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Over the years, I’ve written about the dangers and complications of diabetes, but I recently came across some staggering figures from the U. S. Centers for Disease Control and Prevention affecting the senior population. I know many seniors who are in the pre-diabetes stage, but many of them take it in stride and don’t seem to understand the consequences.

Here are the statistics that may be of concern to you:

  • Among U.S. residents aged 65 years and older, 10.9 million, or 26.9%,  had diabetes in 2010.
  • Diabetes is the leading cause of kidney failure, non-traumatic lower-limb amputations, and new cases of blindness among adults in the United States.
  • Diabetes is a major cause of heart disease and stroke.
  • Diabetes is the seventh leading cause of death in the United States. Overall, the risk for death among people with diabetes is about twice that of people of similar age but without diabetes.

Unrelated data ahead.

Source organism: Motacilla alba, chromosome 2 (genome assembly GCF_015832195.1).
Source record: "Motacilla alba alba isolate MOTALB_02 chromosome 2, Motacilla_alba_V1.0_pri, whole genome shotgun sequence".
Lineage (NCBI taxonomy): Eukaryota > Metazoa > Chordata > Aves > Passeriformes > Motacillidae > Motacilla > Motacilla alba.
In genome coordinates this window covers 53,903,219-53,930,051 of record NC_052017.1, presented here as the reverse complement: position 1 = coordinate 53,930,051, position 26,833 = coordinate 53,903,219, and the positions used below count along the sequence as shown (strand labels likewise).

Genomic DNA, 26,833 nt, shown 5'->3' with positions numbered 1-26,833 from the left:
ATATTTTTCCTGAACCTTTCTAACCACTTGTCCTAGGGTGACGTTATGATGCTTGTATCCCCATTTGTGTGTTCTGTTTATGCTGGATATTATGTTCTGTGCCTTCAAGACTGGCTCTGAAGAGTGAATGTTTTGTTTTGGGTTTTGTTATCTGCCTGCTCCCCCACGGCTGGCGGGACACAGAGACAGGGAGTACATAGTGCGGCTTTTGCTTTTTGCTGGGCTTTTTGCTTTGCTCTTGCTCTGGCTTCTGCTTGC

The estimated number of new cases in 2010 was also remarkable. For those between 45 to 54 it was 1,052,000 and for those 65 and over it was 390,000 making it a total of almost 1.5 million people. Medical expenses for people with diabetes are more than two times higher than for people without diabetes. People with diabetes are more susceptible to many other illnesses. Once they acquire these illnesses, they often have worse prognoses. For example, they are more likely to die with pneumonia or influenza than people who do not have diabetes.

People with diabetes aged 60 years or older are 2–3 times more likely to report an inability to walk one-quarter of a mile, climb stairs, or do housework compared with people without diabetes in the same age group. Diabetes is a lifestyle disease and can be reversed, but it takes a lot of work. If you need a partner to get started and hold you accountable, check out the Gracefully Age Program and grow out of being a diabetic statistic.

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